The gentle trails of Pondicherry National Wildlife Refuge in Jefferson and Whitefield, on the north side of the Whites, offer some of the most scenic walking in the Whites. Just what I was looking for after a full trail work outing the previous day. This 6,405-acre tract is technically the Pondicherry Division of the larger Silvio Conte National Fish and Wildlife Refuge. In addition to its scenery, it is noted as one of the top birding locales in New Hampshire.
For this visit, I chose an approach I hadn't done before: the Slide Brook Trail, a section of the Cohos Trail, starting from the trailhead parking area for Owl's Head Trail on NH Rt. 115. This historic marker, describing the second most notorious slide in White Mountain history (after the 1826 Willey Slide), makes for interesting reading at the trailhead.
It's a short walk along the busy road to the Slide Brook trailhead.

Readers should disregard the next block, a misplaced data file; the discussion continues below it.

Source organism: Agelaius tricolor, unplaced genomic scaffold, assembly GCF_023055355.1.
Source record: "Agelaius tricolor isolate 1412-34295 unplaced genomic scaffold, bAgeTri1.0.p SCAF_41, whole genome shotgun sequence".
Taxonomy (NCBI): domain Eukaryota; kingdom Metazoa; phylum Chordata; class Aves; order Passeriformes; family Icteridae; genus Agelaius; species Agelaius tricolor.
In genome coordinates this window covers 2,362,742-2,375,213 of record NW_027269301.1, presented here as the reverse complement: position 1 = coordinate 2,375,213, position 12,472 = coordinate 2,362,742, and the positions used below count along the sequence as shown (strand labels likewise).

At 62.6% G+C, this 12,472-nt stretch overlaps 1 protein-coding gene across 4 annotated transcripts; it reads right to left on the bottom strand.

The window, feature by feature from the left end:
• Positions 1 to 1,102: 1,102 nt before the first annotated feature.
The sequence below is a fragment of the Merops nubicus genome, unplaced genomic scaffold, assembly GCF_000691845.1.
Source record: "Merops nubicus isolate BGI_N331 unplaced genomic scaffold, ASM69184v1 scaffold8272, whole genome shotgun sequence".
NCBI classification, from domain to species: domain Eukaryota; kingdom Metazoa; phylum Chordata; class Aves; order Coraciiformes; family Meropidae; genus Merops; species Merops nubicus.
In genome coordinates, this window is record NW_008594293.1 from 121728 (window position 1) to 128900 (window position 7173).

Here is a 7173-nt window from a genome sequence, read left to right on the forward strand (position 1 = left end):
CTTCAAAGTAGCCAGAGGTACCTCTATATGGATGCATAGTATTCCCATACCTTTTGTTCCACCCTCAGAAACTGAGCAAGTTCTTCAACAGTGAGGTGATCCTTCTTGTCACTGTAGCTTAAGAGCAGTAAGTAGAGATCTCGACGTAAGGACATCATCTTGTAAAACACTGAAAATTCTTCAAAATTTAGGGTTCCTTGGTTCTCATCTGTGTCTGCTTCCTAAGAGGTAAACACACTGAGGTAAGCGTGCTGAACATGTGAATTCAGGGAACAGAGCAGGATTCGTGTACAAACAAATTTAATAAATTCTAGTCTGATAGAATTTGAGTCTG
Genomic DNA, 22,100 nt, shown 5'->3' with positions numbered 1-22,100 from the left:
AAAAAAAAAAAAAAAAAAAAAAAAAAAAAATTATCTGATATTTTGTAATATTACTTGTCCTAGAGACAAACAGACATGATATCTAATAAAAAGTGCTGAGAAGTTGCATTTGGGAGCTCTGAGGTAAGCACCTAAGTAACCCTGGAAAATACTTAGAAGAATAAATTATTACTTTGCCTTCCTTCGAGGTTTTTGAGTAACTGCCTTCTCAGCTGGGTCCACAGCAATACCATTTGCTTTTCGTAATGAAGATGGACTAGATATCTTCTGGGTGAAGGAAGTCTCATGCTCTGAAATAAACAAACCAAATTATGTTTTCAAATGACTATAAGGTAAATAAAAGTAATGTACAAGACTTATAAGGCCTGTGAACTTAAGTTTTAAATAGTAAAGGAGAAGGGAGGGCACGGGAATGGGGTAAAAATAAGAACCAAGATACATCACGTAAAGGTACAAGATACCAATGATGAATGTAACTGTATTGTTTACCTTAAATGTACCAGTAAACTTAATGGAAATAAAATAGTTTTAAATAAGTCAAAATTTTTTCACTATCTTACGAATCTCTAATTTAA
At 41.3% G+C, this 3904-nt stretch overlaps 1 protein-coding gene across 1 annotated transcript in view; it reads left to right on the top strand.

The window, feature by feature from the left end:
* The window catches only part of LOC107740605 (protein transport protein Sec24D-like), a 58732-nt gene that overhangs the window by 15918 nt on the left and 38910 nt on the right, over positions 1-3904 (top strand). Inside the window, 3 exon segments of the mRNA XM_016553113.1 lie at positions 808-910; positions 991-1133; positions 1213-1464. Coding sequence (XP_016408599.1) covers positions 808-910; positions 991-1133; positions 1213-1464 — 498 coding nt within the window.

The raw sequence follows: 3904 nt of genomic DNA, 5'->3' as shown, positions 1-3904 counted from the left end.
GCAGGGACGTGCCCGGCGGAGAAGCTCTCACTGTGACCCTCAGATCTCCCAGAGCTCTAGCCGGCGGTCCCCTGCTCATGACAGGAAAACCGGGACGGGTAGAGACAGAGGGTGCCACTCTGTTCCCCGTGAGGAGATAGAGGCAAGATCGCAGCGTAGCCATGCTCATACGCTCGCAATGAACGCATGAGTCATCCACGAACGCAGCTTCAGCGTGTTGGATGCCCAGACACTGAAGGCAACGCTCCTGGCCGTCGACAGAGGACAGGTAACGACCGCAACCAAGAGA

As a fan of walking through fields (during non-tick season), I immediately liked this trail.
From the lower end of this large field, there's a nice view looking back at the sharp peak of Owl's Head.
The long-overgrown track of the 1885 slide can be seen angling down to the left from the peak, then swinging down to the right, outlined by a strip of yellow trees.
This stereoview from Littleton View Co. is titled “Cascade Falls, Cherry Mt. Slide, Jefferson, N.H.” In the aftermath of the tragic fall of the 1885 slide, the scene became a popular tourist attraction. Supposedly this field is where the slide came to a stop. (From the New York Public Library collection).
Farther along the trail passes through a wetland along the top of an old beaver dam.